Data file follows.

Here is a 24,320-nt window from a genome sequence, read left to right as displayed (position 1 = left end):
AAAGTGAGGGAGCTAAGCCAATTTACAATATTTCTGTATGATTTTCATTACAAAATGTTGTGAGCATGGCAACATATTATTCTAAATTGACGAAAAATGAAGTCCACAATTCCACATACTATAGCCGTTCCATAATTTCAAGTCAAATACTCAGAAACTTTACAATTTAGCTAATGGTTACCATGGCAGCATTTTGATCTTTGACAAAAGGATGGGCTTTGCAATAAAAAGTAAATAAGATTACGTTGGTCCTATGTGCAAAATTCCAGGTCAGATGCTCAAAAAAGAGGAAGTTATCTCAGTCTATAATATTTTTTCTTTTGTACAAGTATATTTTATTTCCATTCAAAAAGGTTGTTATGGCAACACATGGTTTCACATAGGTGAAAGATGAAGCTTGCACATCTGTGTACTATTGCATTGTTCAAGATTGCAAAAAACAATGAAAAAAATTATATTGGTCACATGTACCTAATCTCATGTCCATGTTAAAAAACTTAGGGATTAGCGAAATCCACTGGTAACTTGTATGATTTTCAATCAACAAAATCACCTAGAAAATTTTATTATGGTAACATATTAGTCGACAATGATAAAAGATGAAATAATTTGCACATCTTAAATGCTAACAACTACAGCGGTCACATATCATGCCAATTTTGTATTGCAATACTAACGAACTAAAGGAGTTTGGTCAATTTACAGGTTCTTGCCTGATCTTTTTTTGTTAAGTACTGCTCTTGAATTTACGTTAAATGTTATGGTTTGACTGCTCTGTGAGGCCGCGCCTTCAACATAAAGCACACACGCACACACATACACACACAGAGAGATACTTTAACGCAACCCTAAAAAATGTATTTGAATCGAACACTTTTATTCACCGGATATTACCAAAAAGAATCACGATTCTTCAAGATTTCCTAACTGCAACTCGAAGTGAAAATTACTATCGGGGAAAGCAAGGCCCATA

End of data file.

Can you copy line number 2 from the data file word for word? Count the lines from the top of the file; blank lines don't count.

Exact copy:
AAAGTGAGGGAGCTAAGCCAATTTACAATATTTCTGTATGATTTTCATTACAAAATGTTGTGAGCATGGCAACATATTATTCTAAATTGACGAAAAATGAAGTCCACAATTCCACATACTATAGCCGTTCCATAATTTCAAGTCAAATACTCAGAAACTTTACAATTTAGCTAATGGTTACCATGGCAGCATTTTGATCTTTGACAAAAGGATGGGCTTTGCAATAAAAAGTAAATAAGATTACGTTGGTCCTATGTGCAAAATTCCAGGTCAGATGCTCAAAAAAGAGGAAGTTATCTCAGTCTATAATATTTTTTCTTTTGTACAAGTATATTTTATTTCCATTCAAAAAGGTTGTTATGGCAACACATGGTTTCACATAGGTGAAAGATGAAGCTTGCACATCTGTGTACTATTGCATTGTTCAAGATTGCAAAAAACAATGAAAAAAATTATATTGGTCACATGTACCTAATCTCATGTCCATGTTAAAAAACTTAGGGATTAGCGAAATCCACTGGTAACTTGTATGATTTTCAATCAACAAAATCACCTAGAAAATTTTATTATGGTAACATATTAGTCGACAATGATAAAAGATGAAATAATTTGCACATCTTAAATGCTAACAACTACAGCGGTCACATATCATGCCAATTTTGTATTGCAATACTAACGAACTAAAGGAGTTTGGTCAATTTACAGGTTCTTGCCTGATCTTTTTTTGTTAAGTACTGCTCTTGAATTTACGTTAAATGTTATGGTTTGACTGCTCTGTGAGGCCGCGCCTTCAACATAAAGCACACACGCACACACATACACACACAGAGAGATACTTTAACGCAACCCTAAAAAATGTATTTGAATCGAACACTTTTATTCACCGGATATTACCAAAAAGAATCACGATTCTTCAAGATTTCCTAACTGCAACTCGAAGTGAAAATTACTATCGGGGAAAGCAAGGCCCATA